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People To Be Loved

As you have probably realised by now, at least if you’ve been reading the blog this week, I think Preston Sprinkle’s new book, People To Be Loved: Why Homosexuality Is Not Just An Issue, is excellent. Having summarised the best arguments for an “affirming” position on Monday, and the best arguments for a “nonaffirming” position on Wednesday – both in Preston’s own words – today I simply want to add two reflections of my own, based on reading his book and seeing him discuss these issues in public.

The first is that Preston’s tone, as I’ve commented before, is wonderfully winsome. He begins the book by sharing his personal grief at the pain Christians have caused gay people, thanking a number of “affirming” gay writers and thinkers, and telling some powerful stories, both of hurt gays and oafish conservatives. He not only lists the best arguments against his position, but also gives them credit wherever it is due (and sometimes, as I’ve said before, arguably more credit than is due). He uses sensitive and careful language, and calls out those who do not. He asks the right questions, and asks them in the right order. He picks up pastoral hot potatoes as well as exegetical ones. He challenges us to love sinners and hate our own sin, not just (or even mostly) theirs. He is courteous to those with whom he disagrees, and has clearly built a wide range of friendships with LGBT people, both “affirming” and “nonaffirming” ones.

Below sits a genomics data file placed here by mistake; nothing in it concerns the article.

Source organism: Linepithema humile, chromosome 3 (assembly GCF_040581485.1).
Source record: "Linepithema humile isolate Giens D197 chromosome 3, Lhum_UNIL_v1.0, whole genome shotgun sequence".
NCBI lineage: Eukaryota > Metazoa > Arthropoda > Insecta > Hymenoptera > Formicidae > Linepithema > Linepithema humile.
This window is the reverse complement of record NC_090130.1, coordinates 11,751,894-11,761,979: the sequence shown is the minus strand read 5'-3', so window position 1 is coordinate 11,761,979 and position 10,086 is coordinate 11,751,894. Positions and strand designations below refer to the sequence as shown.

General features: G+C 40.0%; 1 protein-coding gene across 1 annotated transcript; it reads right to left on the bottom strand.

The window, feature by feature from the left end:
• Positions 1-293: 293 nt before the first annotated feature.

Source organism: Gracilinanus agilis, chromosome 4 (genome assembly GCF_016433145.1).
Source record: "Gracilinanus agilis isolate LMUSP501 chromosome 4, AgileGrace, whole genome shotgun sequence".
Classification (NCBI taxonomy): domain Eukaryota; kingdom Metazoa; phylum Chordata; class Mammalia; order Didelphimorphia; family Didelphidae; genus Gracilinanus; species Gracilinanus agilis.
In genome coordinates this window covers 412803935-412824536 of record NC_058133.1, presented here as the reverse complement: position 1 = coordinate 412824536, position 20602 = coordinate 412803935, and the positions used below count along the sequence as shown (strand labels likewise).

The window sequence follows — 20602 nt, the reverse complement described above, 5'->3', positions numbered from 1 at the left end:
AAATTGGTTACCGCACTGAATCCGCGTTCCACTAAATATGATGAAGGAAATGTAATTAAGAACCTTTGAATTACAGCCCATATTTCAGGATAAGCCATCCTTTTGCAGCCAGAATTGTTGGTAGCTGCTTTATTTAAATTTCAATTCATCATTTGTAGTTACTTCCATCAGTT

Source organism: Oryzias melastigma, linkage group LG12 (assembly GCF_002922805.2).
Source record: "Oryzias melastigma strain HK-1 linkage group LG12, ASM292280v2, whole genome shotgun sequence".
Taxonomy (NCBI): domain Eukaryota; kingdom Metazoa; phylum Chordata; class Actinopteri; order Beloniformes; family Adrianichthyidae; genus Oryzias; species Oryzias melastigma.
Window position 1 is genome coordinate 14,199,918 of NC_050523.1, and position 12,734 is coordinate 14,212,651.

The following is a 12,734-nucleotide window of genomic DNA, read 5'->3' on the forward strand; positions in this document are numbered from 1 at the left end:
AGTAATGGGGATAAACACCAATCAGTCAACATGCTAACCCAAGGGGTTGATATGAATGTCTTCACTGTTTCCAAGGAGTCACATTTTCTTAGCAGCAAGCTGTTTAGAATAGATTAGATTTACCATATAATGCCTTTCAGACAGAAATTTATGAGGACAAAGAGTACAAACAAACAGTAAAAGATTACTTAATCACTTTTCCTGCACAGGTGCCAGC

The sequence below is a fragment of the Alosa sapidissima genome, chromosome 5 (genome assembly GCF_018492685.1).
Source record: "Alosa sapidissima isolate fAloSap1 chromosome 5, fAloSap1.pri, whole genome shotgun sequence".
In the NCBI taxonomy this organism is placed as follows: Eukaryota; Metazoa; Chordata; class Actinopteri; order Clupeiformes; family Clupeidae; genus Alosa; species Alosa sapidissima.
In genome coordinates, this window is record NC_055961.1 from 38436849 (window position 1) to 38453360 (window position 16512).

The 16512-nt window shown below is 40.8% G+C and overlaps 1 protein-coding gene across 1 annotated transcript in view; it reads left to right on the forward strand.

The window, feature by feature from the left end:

The second, though, is that people get very angry with him anyway. This is not Preston’s fault at all; it simply reflects the emotions at stake in this discussion, and the impossibility of taking any position at all without offending people. His public writings on the subject are a model of charity, yet he is continually called to apologise, backpedal, clarify and disavow his comments (if you follow his blog you’ll know what I mean, but the response to this tweet is a particularly silly example). We could draw one of two conclusions from this, presumably: either Preston is still not being careful enough, and needs to work even harder to avoid offending anybody, or – and it will probably not surprise readers to know that this is my view – there are a good many people who are simply offended by the theological position itself, irrespective of how sensitively it is expressed, and nothing short of a grovelling apology for Genesis, Leviticus, Paul and two thousand years of Christian theology will ever be good enough.

None of this is an attempt to get Preston to change his approach, or imply that it doesn’t do any good. Each has his gift from the Lord; one has this gift, another has that. For many who are unpersuaded, I’m sure his efforts are both helpful and much-needed, even if the unpersuadable remain furious about them. It is more an attempt to point out what those who have been paying attention probably noticed long ago: for all the benefits of being as winsome as we can be, there is an extent to which saying what the Bible says will make some people really, really angry, and there’s no getting around that.

Having said which: if you’re looking for something to give to someone who is open to discuss the issues, and wants the whole topic to be handled in a careful and thoughtful way – which I frequently am! – then you can’t do much better than this. Buy it.

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